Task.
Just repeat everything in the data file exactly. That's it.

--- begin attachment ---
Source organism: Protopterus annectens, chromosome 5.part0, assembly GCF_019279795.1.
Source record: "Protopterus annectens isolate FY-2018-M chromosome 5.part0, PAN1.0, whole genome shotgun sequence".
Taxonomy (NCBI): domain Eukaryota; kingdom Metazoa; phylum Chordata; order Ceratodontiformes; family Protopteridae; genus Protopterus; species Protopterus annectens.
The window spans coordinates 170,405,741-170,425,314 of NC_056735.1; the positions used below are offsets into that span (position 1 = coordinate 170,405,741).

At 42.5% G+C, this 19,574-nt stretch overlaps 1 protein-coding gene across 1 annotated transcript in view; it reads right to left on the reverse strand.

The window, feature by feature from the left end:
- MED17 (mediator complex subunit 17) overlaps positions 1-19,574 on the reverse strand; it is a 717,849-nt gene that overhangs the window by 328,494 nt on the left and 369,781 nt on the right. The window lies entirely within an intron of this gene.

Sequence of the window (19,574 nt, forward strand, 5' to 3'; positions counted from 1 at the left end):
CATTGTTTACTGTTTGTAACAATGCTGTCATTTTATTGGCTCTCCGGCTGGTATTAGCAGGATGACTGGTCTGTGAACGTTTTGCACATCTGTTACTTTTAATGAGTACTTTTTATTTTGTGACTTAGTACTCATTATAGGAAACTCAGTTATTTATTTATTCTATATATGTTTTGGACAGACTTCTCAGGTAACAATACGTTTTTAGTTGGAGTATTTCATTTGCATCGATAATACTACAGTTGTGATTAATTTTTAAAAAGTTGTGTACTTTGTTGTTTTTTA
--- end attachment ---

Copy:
Source organism: Protopterus annectens, chromosome 5.part0, assembly GCF_019279795.1.
Source record: "Protopterus annectens isolate FY-2018-M chromosome 5.part0, PAN1.0, whole genome shotgun sequence".
Taxonomy (NCBI): domain Eukaryota; kingdom Metazoa; phylum Chordata; order Ceratodontiformes; family Protopteridae; genus Protopterus; species Protopterus annectens.
The window spans coordinates 170,405,741-170,425,314 of NC_056735.1; the positions used below are offsets into that span (position 1 = coordinate 170,405,741).

At 42.5% G+C, this 19,574-nt stretch overlaps 1 protein-coding gene across 1 annotated transcript in view; it reads right to left on the reverse strand.

The window, feature by feature from the left end:
- MED17 (mediator complex subunit 17) overlaps positions 1-19,574 on the reverse strand; it is a 717,849-nt gene that overhangs the window by 328,494 nt on the left and 369,781 nt on the right. The window lies entirely within an intron of this gene.

Sequence of the window (19,574 nt, forward strand, 5' to 3'; positions counted from 1 at the left end):
CATTGTTTACTGTTTGTAACAATGCTGTCATTTTATTGGCTCTCCGGCTGGTATTAGCAGGATGACTGGTCTGTGAACGTTTTGCACATCTGTTACTTTTAATGAGTACTTTTTATTTTGTGACTTAGTACTCATTATAGGAAACTCAGTTATTTATTTATTCTATATATGTTTTGGACAGACTTCTCAGGTAACAATACGTTTTTAGTTGGAGTATTTCATTTGCATCGATAATACTACAGTTGTGATTAATTTTTAAAAAGTTGTGTACTTTGTTGTTTTTTA